The red fox is common across Minnesota, even in the Twin Cities and suburbs. This reddish-colored animal is a cousin to the dog. Foxes live in ground dens or brush piles and are particularly active at night.
General description: This is a medium-sized predator (meat eater) often seen running quickly across fields or through woods.
Size: The average size of an adult fox is 15 to 16 inches tall at the shoulder. It is about 3 feet in length, with a 13-inch tail.
Weight: Between 8 and 15 pounds.
Color: Well-known for its rusty-red coat, white-tipped bushy tail, and black legs, ears and nose. In Minnesota, there are several different color variations including nearly solid black, silver-black and red bisected by dark bands across the back and shoulders (called a cross fox).
Sounds: Red foxes bark much like dogs, and will sometimes scream when alarmed.
Red foxes mate in February, and 52 days later 5 to 10 young (called pups) are born. The pups nurse for 10 weeks and are fully independent at seven months. Foxes reproduce at age one.
They often den up in woodchuck or badger holes. Dens are usually found in dense woods. Most dens are quite deep--up to 40 feet. The den, however, is little more than a nursery because fox prefer to sleep in the open, even during winter.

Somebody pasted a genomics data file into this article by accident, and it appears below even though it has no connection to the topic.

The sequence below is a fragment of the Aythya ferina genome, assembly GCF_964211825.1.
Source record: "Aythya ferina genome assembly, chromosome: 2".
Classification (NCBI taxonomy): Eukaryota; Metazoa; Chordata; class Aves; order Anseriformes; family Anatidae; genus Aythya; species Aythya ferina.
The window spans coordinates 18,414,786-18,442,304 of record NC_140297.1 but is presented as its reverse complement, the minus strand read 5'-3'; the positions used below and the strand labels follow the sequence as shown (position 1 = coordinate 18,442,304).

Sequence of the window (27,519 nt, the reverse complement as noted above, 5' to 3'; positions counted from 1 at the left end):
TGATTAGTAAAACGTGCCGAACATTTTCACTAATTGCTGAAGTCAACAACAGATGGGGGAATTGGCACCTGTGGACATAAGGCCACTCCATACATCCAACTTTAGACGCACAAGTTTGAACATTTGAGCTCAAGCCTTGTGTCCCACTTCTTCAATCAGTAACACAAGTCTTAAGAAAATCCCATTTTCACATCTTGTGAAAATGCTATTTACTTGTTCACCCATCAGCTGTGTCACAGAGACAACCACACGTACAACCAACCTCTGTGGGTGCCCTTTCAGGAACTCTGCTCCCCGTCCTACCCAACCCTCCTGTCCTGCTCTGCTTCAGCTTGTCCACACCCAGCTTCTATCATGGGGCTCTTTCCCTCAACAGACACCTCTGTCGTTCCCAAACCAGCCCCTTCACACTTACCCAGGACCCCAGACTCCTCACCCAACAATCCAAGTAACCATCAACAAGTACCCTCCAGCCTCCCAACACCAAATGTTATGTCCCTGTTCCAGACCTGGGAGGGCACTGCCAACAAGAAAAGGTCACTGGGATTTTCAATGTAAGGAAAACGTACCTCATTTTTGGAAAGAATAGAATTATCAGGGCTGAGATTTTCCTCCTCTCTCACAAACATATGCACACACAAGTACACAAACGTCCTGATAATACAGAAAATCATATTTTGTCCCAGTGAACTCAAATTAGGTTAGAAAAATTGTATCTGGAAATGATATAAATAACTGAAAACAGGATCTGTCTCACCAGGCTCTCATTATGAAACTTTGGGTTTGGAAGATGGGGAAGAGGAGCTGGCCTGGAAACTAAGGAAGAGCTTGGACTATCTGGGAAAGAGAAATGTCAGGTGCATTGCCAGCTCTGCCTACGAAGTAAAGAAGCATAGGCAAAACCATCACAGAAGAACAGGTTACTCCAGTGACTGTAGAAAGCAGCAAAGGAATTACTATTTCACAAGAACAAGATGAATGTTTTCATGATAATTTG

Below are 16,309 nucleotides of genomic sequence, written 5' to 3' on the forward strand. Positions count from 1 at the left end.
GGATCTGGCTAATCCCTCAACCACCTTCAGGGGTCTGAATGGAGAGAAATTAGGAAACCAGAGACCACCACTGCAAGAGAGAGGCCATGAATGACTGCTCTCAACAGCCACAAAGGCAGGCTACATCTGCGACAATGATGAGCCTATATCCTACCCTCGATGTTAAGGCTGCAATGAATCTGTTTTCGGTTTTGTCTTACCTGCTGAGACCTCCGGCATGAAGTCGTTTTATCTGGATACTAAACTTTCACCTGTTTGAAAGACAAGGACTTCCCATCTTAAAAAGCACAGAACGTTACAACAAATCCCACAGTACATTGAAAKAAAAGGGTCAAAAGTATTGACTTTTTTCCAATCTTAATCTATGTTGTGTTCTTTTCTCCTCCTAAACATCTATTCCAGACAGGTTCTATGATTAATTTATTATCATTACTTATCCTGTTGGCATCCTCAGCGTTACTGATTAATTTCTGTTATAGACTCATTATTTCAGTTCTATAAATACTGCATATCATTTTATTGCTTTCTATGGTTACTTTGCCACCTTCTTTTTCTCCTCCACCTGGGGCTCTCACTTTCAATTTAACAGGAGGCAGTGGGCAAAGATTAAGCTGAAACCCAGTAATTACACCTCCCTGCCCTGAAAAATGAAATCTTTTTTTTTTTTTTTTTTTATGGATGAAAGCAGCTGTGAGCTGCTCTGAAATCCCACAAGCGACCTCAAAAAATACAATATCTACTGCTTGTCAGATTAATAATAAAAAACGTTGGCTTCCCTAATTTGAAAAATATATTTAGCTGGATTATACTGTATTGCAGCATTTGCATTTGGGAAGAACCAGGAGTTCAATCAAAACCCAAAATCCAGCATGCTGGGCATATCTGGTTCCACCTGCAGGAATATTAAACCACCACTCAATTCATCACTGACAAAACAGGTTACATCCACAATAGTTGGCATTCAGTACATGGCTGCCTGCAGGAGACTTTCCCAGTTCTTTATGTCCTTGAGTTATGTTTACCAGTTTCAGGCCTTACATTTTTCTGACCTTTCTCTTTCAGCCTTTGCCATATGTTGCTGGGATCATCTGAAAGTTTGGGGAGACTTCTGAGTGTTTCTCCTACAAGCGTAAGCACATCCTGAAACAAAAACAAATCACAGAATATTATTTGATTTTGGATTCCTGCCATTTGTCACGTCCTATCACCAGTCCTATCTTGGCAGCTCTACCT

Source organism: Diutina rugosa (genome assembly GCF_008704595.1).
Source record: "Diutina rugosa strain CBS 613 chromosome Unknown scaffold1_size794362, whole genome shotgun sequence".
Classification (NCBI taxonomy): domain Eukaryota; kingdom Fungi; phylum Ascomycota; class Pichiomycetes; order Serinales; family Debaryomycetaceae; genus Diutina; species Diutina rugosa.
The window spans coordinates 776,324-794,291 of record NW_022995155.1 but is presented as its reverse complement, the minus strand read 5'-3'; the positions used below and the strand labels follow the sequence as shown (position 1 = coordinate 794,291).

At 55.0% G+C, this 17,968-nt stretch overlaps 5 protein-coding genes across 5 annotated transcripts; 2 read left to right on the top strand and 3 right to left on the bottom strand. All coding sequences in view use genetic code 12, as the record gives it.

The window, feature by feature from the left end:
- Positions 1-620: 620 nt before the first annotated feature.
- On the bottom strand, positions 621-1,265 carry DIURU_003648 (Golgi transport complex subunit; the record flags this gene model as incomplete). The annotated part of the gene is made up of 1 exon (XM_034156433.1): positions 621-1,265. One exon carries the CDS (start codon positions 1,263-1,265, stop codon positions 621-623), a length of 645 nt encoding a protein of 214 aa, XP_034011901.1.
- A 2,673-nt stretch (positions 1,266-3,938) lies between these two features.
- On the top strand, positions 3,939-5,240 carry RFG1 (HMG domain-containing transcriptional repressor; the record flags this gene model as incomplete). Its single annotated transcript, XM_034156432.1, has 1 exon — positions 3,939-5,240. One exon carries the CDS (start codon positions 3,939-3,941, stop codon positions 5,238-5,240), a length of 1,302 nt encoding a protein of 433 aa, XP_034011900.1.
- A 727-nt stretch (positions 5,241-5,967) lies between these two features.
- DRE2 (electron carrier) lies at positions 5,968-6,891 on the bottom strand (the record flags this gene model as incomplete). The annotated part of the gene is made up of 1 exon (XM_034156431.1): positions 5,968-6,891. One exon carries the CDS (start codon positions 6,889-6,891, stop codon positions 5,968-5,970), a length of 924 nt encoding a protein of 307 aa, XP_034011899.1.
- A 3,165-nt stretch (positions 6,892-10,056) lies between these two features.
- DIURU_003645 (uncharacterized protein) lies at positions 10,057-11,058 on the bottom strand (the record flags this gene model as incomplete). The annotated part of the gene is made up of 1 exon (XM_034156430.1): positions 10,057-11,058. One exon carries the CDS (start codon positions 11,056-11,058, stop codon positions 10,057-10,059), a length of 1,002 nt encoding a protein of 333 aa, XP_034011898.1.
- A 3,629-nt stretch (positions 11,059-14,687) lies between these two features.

It is an opportunist that eats rats and mice, rabbits, ground squirrels, birds, snakes, fish, insects, berries nuts, and seeds. A fox will often hide uneaten food under litter or bury it in a hole to be eaten later.
Red foxes compete for space with coyotes, which will kill foxes.
Habitat and range
Red foxes live throughout Minnesota in many types of habitat, ranging from mature forest to open fields. They range over about two square miles, depending on how far they need to travel to find food.
Red fox tend to be solitary animals, and always hunt alone. The fox may be active day and night but appears to hunt most during twilight and evening.
Population and management
The red fox is the most common predator in the state. Hunters and trappers harvest up to 100,000 each year, but the fox population remains strong. A disease called sarcoptic mange sometimes kills thousands of red foxes.
The red fox runs 30 mph, and can leap 15 feet in a single bound--farther than a kangaroo. It is one of the few predators that store food items for future use.